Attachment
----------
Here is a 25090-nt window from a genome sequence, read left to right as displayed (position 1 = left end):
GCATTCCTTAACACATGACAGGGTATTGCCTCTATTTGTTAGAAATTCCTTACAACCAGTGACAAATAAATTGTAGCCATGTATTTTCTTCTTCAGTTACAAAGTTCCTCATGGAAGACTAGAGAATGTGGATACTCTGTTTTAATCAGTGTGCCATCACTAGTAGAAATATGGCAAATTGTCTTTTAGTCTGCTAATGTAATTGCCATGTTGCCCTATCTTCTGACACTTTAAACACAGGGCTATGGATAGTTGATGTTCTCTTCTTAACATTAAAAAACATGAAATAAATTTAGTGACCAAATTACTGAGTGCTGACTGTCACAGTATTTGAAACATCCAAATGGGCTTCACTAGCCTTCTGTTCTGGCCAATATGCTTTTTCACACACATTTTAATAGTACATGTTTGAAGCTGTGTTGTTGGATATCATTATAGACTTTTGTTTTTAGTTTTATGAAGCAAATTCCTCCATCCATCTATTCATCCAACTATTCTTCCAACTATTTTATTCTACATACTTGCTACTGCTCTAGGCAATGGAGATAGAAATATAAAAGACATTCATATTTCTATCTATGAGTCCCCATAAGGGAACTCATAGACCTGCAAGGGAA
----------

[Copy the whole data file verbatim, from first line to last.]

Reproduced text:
Here is a 25090-nt window from a genome sequence, read left to right as displayed (position 1 = left end):
GCATTCCTTAACACATGACAGGGTATTGCCTCTATTTGTTAGAAATTCCTTACAACCAGTGACAAATAAATTGTAGCCATGTATTTTCTTCTTCAGTTACAAAGTTCCTCATGGAAGACTAGAGAATGTGGATACTCTGTTTTAATCAGTGTGCCATCACTAGTAGAAATATGGCAAATTGTCTTTTAGTCTGCTAATGTAATTGCCATGTTGCCCTATCTTCTGACACTTTAAACACAGGGCTATGGATAGTTGATGTTCTCTTCTTAACATTAAAAAACATGAAATAAATTTAGTGACCAAATTACTGAGTGCTGACTGTCACAGTATTTGAAACATCCAAATGGGCTTCACTAGCCTTCTGTTCTGGCCAATATGCTTTTTCACACACATTTTAATAGTACATGTTTGAAGCTGTGTTGTTGGATATCATTATAGACTTTTGTTTTTAGTTTTATGAAGCAAATTCCTCCATCCATCTATTCATCCAACTATTCTTCCAACTATTTTATTCTACATACTTGCTACTGCTCTAGGCAATGGAGATAGAAATATAAAAGACATTCATATTTCTATCTATGAGTCCCCATAAGGGAACTCATAGACCTGCAAGGGAA